Go to YouTube, type in “Dead Malls,” and you will be able to view a series of depressing videos featuring dying and already dead malls throughout our country. Ask anyone under the age of 30 about the popularity of malls in America today, and you will receive confirmation that malls are no longer the social hubs of commerce they were just 10 years ago.

Sarah Lim: Museum Notes

Women Making a Difference

March has been an exciting and reflecting month. As we celebrate Women’s History Month, we also mourn the loss of our beloved community members and museum volunteers Maggie Randolph and Barbara Hale. Maggie is best known for her dedication to the founding and growth of Merced College. Barbara was an outstanding reporter and editor for the Merced Sun-Star until her retirement in the early 2010s.

Sarah Lim: Museum Notes

Merced Falls: Water, Power, and Mills

One February day in 1913, Hugo Barrett, a local farmer, dropped off a postcard at the Merced Falls Post Office in the Yosemite Lumber Company. It had a simple message to his wife, Emma Alice, who was visiting her sister in San Francisco: “Dear Alice, you had better stay down until Sunday anyway. Everything is OK here.” Hugo missed his bride and was excited to share with her a postcard image of something that had made Merced Falls, once again, the industrial center of Merced County.

Merced Life

Nutria rats are the stuff of nightmares

I consider myself a gentle lover of wildlife. I do not like to kill flies, literally, because who am I to determine the fate of a fly? The value of a fly’s life might be infinitely more significant to some superior being than we mere mortals might suspect, and it is certainly important to the fly, even if flies are incapable of conceiving thoughts such as “important” or “I think that newspaper hovering over my head means I am about to die.”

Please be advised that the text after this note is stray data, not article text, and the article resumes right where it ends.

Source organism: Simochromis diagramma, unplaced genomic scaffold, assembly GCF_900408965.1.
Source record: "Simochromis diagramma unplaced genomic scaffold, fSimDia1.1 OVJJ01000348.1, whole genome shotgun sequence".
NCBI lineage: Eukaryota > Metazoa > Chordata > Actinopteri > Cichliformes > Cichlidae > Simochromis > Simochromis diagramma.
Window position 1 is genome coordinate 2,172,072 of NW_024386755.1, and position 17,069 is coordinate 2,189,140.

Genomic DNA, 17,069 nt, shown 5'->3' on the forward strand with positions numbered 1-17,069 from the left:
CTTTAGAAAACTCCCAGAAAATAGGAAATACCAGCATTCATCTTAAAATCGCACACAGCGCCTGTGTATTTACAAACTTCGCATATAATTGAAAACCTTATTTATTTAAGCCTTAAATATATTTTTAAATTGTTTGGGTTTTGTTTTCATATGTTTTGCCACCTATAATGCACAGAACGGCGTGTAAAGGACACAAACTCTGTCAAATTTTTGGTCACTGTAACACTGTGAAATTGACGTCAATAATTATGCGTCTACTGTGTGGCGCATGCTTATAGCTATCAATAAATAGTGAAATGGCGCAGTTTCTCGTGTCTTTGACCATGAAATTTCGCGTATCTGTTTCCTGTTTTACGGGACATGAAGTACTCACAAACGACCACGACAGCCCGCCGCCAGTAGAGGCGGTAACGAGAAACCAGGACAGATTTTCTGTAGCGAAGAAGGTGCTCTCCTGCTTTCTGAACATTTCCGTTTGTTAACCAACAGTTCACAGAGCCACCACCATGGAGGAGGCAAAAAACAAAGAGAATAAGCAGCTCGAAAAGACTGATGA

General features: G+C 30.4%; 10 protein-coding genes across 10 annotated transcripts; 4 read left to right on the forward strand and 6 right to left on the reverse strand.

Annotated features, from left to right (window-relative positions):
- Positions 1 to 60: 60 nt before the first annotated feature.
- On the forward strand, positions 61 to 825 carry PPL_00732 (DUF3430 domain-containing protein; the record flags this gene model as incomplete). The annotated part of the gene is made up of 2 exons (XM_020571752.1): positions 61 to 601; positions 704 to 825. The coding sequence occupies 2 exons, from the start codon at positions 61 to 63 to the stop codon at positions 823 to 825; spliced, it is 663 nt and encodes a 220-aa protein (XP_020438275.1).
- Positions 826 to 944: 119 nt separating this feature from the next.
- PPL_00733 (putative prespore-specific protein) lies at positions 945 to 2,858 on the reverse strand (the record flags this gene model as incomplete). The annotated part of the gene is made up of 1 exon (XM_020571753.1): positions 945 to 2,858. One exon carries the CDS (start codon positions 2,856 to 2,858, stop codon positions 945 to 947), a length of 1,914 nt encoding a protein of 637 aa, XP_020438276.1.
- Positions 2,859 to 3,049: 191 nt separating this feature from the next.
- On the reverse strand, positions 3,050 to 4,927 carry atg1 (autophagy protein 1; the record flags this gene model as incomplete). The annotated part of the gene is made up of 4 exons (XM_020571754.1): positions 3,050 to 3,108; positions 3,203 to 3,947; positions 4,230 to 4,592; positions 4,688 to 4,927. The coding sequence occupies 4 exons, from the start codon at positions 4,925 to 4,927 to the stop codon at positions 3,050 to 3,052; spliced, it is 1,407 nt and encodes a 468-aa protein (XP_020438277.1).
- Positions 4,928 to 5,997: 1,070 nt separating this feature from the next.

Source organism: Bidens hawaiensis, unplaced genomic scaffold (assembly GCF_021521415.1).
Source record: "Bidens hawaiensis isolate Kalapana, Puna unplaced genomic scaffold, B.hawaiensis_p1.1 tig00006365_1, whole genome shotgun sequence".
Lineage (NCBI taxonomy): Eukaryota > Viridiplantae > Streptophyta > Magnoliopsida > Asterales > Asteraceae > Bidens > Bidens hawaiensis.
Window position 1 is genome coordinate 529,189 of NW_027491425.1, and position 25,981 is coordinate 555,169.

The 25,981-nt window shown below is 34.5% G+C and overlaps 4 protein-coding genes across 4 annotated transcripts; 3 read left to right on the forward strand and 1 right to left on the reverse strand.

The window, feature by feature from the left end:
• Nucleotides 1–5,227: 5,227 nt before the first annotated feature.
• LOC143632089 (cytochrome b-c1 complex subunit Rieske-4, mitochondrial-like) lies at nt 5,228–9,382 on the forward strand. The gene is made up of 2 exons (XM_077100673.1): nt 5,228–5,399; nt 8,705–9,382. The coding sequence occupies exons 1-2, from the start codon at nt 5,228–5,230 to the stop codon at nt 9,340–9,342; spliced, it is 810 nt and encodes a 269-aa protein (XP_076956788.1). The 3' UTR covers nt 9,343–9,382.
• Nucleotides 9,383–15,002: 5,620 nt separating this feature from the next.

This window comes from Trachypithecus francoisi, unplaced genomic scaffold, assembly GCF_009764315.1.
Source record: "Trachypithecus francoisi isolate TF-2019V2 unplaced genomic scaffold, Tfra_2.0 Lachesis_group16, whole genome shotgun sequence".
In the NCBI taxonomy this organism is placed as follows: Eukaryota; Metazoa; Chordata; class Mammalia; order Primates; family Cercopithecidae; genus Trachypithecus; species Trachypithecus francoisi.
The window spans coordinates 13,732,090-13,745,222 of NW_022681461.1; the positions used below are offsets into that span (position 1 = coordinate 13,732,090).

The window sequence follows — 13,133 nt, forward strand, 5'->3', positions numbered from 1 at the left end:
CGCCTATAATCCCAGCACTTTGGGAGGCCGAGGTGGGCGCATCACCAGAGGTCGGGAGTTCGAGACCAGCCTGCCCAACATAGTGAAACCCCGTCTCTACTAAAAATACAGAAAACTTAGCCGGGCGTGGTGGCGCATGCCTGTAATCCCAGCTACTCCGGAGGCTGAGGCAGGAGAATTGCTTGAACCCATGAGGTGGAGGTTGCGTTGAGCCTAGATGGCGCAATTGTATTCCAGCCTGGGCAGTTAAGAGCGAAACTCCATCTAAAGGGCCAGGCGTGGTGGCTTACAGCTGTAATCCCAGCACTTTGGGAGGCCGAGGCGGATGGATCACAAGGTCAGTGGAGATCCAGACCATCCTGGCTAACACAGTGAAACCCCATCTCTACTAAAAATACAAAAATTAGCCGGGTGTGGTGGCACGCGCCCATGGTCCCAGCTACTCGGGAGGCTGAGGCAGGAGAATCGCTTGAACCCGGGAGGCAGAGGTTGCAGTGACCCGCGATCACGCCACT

Merced Life

Cursive penmanship’s decline into obscurity. I don’t miss it.

It is almost certain that if you attended elementary school at any time after 1950 in the United States, you learned cursive writing from a teacher who was wholly unqualified to teach it. That’s because stodgy Mr. McCullen, with his runny nose and squeaky shoes, or crazy Mrs. Vierra, apt to become apoplectic at discovering a wad of chewing gum on the floor, would have attended a university where formal penmanship was no longer taught, a development that began in academia around the 1930s, when most professors began to accept only typewritten work from their students. Thus, if you are inclined to look with nostalgia upon the days when you were required to write in longhand “The quick brown fox jumped over the lazy dog” — a sentence which contains all the letters of the English alphabet — over and over again, until you got all the loopy letters right, then you will need to go back about nine decades to pinpoint the moment at which the art of cursive writing began its slow decline into obscurity.

Merced Life

Marriage is easier than owning a home

This coming week, my husband Matt and I will have been married for 25 years. This is the same number of years we have lived in our house, and so we are left with the question of which anniversary is most worth celebrating. We never anticipated 25 years of marriage or home ownership, but here we are, 25 years having passed by without our ever taking much notice of time marching along.

Mariposa Life

Picking up the pieces after the Detwiler Fire

Rob and Rhonda Falany of Hunters Valley were one of the first families to be evacuated during the Detwiler fire. After the fire was contained in their area, a firefighter told them their house was destroyed, but their garage and storage shed were still there.

School stories, a new Sun-Star column from Sara Sandrik

This new column comes in the wake of my own personal “breaking news.” After nine incredible years as the North Valley reporter and weekend anchor for ABC30 (and 16 years in television news altogether), I am excited to now be the first public infor